Researcher Spotlight: Neil Kay, MD
A prognostic index is a clinical tool used by oncologists to predict the duration, function, and The term used if the disease worsens despite treatment (also called treatment failure). for a patient with a particular type of Abnormal cell growth that cannot be controlled by the body's natural defenses. Cancerous cells can grow and eventually form tumors.. As researchers have learned more about the common biologic aspects of various lymphoma subtypes, it has become necessary to revise existing indices to more accurately predict the clinical outcomes for individual patients. Recently, the German CLL Study Group proposed a new prognostic index for chronic lymphocytic Disease generally characterized by the overproduction of abnormal or immature white blood cells that circulate or are present in the blood. (CLL) with the goal of improving upon the existing prognostic tools for CLL, which were developed 30 years ago. The Study Group researchers collaborated with researchers from the Mayo Clinic in Minnesota to validate their findings. Neil Kay, MD, a Lymphoma Research Foundation (LRF) Scientific Advisory Board (SAB) member, was part of the Mayo component of this project, the results of which were published in Blood’s July 3, 2014 issue.
Dr. Kay says the new index, which incorporates both traditional parameters, such as patient gender and age, and novel parameters, such as the presence of certain genetic anomalies, “has a much higher accuracy potential.” Researchers working on prognostic indices evaluate the effectiveness of the index using a c-statistic, which indicates how much better a prognostic model is at predicting a given outcome than pure chance, with 0.5 indicating the model is no better than chance and 1.0 indicating a perfect prediction rate. The two common prognostic staging models currently in use have respective c-statistics of 0.56 and 0.58, well below the 0.7 threshold commonly considered the indicator of a useful prognostic tool. By contrast, using the new prognostic index in the initial group of 1,948 German CLL cases, the c-statistic was 0.75, while in the validation group of 676 additional Mayo cases, the c-statistic was 0.83. “By using easily obtainable prognostic parameters we will be able to more confidently predict individual patient outcome for both time to treatment and outcome with various therapies,” Dr. Kay notes.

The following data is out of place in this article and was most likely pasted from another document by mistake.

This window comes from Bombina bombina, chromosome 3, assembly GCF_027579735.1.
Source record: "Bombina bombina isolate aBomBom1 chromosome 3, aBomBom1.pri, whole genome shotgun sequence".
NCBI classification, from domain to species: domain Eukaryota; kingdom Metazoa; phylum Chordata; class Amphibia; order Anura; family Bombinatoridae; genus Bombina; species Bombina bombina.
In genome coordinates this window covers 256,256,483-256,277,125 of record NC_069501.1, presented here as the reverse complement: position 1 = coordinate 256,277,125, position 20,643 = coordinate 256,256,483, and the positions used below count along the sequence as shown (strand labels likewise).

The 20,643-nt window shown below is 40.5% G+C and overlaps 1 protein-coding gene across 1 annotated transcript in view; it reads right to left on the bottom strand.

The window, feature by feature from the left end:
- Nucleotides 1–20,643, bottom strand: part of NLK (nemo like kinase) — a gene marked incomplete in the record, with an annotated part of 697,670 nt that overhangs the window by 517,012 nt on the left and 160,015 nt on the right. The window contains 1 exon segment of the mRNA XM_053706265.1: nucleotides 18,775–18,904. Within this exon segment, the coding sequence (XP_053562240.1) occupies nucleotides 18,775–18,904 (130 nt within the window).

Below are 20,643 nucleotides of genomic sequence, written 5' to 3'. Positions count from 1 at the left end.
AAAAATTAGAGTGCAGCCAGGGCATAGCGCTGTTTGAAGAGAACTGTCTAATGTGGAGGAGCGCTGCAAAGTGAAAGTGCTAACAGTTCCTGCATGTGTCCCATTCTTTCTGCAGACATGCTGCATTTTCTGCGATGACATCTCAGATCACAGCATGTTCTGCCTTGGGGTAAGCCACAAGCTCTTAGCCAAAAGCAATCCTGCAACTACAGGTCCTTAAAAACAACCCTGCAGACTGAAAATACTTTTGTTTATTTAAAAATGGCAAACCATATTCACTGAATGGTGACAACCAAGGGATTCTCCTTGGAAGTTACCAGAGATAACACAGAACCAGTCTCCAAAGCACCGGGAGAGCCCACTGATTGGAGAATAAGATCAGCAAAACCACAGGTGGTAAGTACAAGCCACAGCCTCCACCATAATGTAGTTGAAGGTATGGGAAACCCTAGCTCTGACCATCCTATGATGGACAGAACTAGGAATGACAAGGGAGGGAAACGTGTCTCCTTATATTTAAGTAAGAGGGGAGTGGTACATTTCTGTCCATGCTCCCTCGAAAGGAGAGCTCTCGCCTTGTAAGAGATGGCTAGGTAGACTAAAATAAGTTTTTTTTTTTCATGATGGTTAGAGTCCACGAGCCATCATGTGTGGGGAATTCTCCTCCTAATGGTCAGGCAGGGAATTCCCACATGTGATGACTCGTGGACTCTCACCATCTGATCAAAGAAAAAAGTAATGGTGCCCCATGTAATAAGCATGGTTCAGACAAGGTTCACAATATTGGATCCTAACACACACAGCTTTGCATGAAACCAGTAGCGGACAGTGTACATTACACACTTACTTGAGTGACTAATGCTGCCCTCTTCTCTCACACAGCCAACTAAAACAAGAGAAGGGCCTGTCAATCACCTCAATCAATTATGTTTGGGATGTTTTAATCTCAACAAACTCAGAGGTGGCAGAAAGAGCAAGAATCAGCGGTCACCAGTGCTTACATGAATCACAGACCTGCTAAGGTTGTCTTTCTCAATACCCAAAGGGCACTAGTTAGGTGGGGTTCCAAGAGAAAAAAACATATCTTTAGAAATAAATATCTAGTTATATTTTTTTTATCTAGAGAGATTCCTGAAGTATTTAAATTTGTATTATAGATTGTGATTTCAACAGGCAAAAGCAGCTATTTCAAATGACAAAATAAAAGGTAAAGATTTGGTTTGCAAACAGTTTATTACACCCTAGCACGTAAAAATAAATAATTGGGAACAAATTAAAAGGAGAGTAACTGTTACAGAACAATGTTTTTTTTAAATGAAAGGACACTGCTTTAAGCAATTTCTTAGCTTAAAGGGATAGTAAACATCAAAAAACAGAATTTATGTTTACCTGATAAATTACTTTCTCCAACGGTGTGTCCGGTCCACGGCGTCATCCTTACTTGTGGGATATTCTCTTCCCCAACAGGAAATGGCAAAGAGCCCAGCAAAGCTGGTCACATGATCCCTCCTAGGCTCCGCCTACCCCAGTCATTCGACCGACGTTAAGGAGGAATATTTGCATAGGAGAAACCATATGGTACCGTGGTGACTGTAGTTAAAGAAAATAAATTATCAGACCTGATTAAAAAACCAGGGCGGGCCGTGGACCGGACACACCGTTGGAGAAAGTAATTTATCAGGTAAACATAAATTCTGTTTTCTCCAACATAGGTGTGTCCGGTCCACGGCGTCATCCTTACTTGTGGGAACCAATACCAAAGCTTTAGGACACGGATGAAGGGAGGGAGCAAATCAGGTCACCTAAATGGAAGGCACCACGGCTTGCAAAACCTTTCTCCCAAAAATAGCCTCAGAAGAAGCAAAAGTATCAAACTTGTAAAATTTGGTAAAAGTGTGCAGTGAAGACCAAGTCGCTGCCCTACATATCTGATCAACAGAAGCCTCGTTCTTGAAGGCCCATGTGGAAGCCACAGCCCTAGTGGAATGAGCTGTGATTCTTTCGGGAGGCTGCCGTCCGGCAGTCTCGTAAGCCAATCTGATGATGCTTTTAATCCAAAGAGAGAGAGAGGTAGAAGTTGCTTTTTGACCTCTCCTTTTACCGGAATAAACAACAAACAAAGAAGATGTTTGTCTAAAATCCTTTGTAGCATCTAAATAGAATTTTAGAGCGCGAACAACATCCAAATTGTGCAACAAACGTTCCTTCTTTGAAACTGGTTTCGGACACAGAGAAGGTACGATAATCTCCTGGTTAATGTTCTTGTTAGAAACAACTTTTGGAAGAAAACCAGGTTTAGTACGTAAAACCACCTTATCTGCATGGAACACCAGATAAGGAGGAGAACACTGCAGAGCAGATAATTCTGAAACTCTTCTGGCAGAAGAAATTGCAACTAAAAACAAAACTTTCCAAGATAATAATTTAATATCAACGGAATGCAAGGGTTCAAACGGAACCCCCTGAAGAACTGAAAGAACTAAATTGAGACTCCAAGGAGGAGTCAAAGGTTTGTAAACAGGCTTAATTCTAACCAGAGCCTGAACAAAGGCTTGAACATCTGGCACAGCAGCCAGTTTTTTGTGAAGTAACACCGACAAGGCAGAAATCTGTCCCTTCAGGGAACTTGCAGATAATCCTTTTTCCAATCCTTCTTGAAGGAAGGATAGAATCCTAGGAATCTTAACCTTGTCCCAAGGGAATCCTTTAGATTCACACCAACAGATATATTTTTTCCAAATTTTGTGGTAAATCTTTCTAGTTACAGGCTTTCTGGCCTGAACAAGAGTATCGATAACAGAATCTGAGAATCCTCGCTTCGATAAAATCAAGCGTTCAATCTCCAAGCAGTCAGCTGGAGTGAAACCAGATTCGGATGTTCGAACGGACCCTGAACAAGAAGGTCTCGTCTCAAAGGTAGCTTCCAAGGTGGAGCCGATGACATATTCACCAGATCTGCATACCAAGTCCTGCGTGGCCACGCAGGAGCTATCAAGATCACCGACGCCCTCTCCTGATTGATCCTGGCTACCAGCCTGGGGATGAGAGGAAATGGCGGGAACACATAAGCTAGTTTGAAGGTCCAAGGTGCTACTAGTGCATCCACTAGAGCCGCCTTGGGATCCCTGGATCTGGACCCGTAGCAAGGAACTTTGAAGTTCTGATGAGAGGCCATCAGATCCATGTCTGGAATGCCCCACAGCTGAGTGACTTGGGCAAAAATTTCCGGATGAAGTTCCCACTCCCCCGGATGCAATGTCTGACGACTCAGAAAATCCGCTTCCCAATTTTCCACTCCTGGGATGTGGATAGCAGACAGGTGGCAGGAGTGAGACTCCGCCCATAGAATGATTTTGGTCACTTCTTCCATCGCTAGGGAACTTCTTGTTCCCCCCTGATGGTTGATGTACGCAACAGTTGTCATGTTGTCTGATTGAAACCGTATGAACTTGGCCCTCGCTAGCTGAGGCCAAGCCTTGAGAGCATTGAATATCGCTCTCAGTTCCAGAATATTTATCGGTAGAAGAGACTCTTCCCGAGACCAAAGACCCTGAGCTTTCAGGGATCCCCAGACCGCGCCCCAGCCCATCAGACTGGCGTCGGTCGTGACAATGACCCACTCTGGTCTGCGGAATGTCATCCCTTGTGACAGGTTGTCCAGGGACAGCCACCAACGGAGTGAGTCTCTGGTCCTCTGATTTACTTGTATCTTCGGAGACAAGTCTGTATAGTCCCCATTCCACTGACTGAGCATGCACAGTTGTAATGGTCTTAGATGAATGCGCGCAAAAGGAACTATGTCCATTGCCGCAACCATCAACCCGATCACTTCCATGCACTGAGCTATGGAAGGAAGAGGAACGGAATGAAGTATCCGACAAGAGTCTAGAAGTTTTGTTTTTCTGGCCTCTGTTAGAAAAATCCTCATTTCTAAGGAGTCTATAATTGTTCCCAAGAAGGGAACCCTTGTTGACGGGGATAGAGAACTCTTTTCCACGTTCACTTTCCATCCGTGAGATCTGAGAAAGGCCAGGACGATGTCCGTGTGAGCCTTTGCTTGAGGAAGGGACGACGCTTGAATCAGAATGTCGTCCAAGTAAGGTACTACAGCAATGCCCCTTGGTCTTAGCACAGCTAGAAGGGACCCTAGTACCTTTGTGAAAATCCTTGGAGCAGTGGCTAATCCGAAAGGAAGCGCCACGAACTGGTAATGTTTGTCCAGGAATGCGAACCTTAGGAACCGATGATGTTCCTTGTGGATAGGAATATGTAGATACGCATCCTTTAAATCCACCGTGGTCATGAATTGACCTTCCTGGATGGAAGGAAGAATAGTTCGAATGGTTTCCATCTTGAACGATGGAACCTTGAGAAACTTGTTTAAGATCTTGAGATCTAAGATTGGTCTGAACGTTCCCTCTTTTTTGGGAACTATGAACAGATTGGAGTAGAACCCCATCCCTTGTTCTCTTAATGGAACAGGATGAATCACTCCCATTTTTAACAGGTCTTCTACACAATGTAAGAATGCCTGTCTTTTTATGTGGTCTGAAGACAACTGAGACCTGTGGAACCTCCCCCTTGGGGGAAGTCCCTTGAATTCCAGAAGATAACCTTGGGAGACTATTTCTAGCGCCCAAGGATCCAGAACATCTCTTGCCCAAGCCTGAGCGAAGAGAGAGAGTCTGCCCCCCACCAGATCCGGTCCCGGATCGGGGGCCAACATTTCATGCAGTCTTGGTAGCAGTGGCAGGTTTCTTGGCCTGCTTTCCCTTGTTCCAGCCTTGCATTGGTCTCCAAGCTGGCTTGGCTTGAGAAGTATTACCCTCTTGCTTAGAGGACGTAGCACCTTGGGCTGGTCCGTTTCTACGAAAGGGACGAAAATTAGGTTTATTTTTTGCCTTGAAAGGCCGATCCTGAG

Dr. Kay received his MD from the University of Manitoba Medical School, and completed his residency and hematology fellowship at Upstate Medical Center in Syracuse, before a Immunohematology fellowship at Mount Sinai School of Medicine in New York, and a research fellowship at the Veterans Administration Medical Center in Minneapolis. Currently a Professor of Medicine at Mayo Clinic, Dr. Kay’s research is focused on the CLL microenvironment and B-cell biology. His ongoing projects include the design and implementation of clinical trials and a database of clinical information and tissue samples from CLL and monoclonal a type of white blood cell that participates in immune responses by secreting antibodies. lymphocytosis patients. He began working on CLL at the outset of his research career, thanks to guidance from a senior investigator. “My original mentor pointed out to me many years ago that CLL was a very available primary An abnormal mass or swelling of tissue, that can occur anywhere in the body. type to conduct laboratory studies on and that it was an unmet need,” he says. Today he is regarded as an expert in the field, and serves as a regular member of the National Cancer Institute’s (NCI) Leukemia Steering Committee.
Dr. Kay notes both “huge advances in treatment options” and “advances in understanding the pertinent biology of the CLL B cell and its microenvironment” since the beginning of his career. He advises newly diagnosed CLL patients in particular should be assured that there have been “significant strides” in the accuracy of specific diagnoses and The likely outcome of a disease, including the chance of recovery., counseling advice in regard to more common disease complications, and when to initiate treatment.
Though Dr. Kay is not an LRF grantee himself, he notes that LRF funding has had an indirect contribution to his research. “By their support of other CLL investigators, both young and established, significant progress has occurred which have impacted on my own research and its direction.”
The full text of the Blood paper outlining the prognostic index is available here.